To truly succeed, you have to be a skilled computer programmer, marketer, social media manager, SEO expert, photographer, and salesperson to make it all work by yourself and that is just the tip of the iceberg. Where large companies have huge budgets to hire a team of experts to fill these roles, you have to do it all yourself (unless you have a budget to hire others as well), and in many cases you have to be just as good, if not better than their teams just to get by.

Are you second guessing yourself yet? You should be.

Why Most (Travel) Blogs Fail

Ignoring every single point I mentioned above, there is actually a huge problem in blogging in that most open up their websites with a goal or project in mind. For us, as is the case with nearly everyone in the travel blogging field, this was taking a long-term trip with the hopes of becoming a digital nomad along the way.

It is easy to open a website and say “I want to write about my trip and turn it into a business,” but there are a few problems with that.

First, when you're on the road you are too busy traveling to put the necessary work in to get the site where you know it could (and should) be. Want to become an expert in all the above topics we mentioned while traveling? Good luck!  We couldn't do it while traveling, and nearly all of our knowledge of those areas came in the months and years we were at home.

Second, and perhaps more depressing, is that most blogs grow cumulatively over time.  This means that you'll be more popular today than you were yesterday, stronger this month than you were last month, and so on.  The best time for your site will almost always be the present.

So what happens? Would-be bloggers who don't hit their goal of digital independence return home, finally have a decent following as well as a few new skills, and then quit because they don't know what to do once they run out of content.

We've seen this happen hundreds of times, and that is only from the bloggers we know about.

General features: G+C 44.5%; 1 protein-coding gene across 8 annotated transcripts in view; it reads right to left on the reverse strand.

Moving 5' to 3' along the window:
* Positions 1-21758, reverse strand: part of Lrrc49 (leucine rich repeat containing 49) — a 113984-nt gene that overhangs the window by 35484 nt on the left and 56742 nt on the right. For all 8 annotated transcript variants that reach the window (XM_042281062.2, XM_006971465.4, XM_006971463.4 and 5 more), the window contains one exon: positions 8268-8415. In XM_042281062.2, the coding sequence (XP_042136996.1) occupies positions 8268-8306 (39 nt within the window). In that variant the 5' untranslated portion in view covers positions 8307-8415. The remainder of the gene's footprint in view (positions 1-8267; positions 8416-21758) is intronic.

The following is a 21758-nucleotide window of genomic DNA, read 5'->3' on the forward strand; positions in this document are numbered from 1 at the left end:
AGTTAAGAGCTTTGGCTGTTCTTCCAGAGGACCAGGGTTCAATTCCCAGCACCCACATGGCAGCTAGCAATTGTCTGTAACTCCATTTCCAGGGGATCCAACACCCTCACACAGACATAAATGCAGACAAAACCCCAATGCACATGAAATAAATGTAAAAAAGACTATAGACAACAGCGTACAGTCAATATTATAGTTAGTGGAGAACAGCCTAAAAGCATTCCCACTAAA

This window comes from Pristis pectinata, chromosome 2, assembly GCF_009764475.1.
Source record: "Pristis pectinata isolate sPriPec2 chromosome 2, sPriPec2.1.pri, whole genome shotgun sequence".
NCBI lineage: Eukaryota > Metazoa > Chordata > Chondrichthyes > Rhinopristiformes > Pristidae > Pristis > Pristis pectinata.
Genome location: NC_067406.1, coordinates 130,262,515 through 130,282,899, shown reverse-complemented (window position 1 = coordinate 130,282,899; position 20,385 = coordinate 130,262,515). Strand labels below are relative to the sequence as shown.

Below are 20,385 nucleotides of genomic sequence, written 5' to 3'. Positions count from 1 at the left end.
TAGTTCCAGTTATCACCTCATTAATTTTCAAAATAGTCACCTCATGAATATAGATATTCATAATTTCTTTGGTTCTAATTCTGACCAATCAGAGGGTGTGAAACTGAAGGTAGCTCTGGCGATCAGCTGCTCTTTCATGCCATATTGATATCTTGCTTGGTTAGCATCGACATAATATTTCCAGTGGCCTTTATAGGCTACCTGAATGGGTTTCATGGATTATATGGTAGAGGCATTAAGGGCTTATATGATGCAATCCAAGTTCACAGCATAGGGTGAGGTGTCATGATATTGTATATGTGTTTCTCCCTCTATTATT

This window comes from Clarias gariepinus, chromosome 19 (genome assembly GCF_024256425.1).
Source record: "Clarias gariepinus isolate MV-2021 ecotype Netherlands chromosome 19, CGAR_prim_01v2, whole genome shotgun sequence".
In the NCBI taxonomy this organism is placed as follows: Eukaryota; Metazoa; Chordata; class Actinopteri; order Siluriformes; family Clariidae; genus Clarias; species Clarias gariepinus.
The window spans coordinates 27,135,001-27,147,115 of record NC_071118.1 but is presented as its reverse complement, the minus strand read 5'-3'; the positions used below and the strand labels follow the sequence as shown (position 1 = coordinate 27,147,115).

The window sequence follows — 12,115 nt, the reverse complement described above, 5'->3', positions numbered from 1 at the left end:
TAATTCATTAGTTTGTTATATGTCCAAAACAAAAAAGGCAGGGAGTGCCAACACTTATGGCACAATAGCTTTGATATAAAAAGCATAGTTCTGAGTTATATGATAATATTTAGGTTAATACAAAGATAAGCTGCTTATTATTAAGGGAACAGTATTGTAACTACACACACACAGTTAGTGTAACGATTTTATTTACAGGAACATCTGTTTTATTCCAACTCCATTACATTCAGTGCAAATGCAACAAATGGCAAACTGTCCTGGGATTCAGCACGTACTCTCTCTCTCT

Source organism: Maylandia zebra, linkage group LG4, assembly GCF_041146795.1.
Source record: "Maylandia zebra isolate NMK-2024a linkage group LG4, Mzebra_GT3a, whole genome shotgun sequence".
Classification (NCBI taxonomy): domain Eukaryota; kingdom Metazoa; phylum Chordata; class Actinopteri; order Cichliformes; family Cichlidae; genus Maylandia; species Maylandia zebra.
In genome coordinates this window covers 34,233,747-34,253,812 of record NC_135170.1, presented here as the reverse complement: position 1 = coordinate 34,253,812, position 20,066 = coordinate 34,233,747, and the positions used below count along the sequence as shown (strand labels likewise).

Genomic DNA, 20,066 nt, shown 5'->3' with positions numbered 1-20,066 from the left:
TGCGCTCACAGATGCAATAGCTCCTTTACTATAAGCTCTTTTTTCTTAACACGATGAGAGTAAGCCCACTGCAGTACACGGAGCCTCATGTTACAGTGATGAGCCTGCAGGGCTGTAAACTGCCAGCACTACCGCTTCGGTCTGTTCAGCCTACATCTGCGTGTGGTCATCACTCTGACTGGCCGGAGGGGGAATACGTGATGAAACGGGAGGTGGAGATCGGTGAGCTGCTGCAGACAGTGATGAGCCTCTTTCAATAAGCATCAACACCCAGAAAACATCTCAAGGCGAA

Of those who don't reach their goals before their trip ends, only those who are bull-headed like us succeed.  But let me tell you something? I'm only comfortable using that word now- after eight years, two long-term trips, over $125,000 spent (admittedly, over 90% of that was actually spent traveling), and countless days writing about travel (all without actually being on the road). We are only now starting to see a good return on our time and investment to where I can safely say this site is a success.

Considering you could have a PhD in any field you want or have significant investments in the stock market over the same period of time with the same initial investment, you really have to take a moment to ask yourself- is it worth it?

For us it is. But for beginners there is a long road ahead that most are simply not prepared for.

It Is Still My Dream Job

Now that my rant is over, I really do need to take a step back and say that blogging is a dream job- if you can make it work.

Nothing beats opening your email and seeing an ad inquiry request (for real money) or getting a notification from an affiliate program you are apart of that you just made a $10, $25, or $150 sale. Even better is when it happens every week or, as we're now targeting, every single day.  That's when you know you're in business with something great.

If you are sitting there at home with the dream of being a blogger just because a friend of yours received a comment from a stranger on a random article of theirs, they made $50 last month, or even got invited on a press trip, stop right there. There is nothing wrong with blogging as a hobby, but if you are wanting to turn one into a business I can guarantee you that 99.9% of us are still behind where we should be after all of the time, money, and effort we've put into our sites.  For those looking in from the outside, those odds aren't great in the slightest.

Can you make money blogging? Hell yes. It is actually quite easy to open a blog and, with some degree of luck and persistence, make some money from it (read our Mediavine review to find out how we make the bulk of our income). But can you make it your career? Probably not, and you'll likely get bored with it before you become an expert in any of the fields we mentioned above and see any real return for your effort.  For me, I'll continue to chug along until I make it happen- I'm just too persistent to have any other alternative.

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1 Comment

  1. Great article. I wish that wannabe digital nomands were forced to a read this article for every “how to start your travel blog in 10 minutes and travel the world for free”-article they digest.

    Personally speaking I started blogging very late and more or less out of boredom. By then I already had expensive camera equipment, knew basic html/css, knew how to write, knew how to manage a website etc… I honestly don’t want to know how it feels when you start utterly from scratch.
    During all that time I never even considered quiting my job, cuz it is so much easiert to earn money than trying to stuff a “what to pack for a week of solo vegan female travel in New York”-article with affiliate links.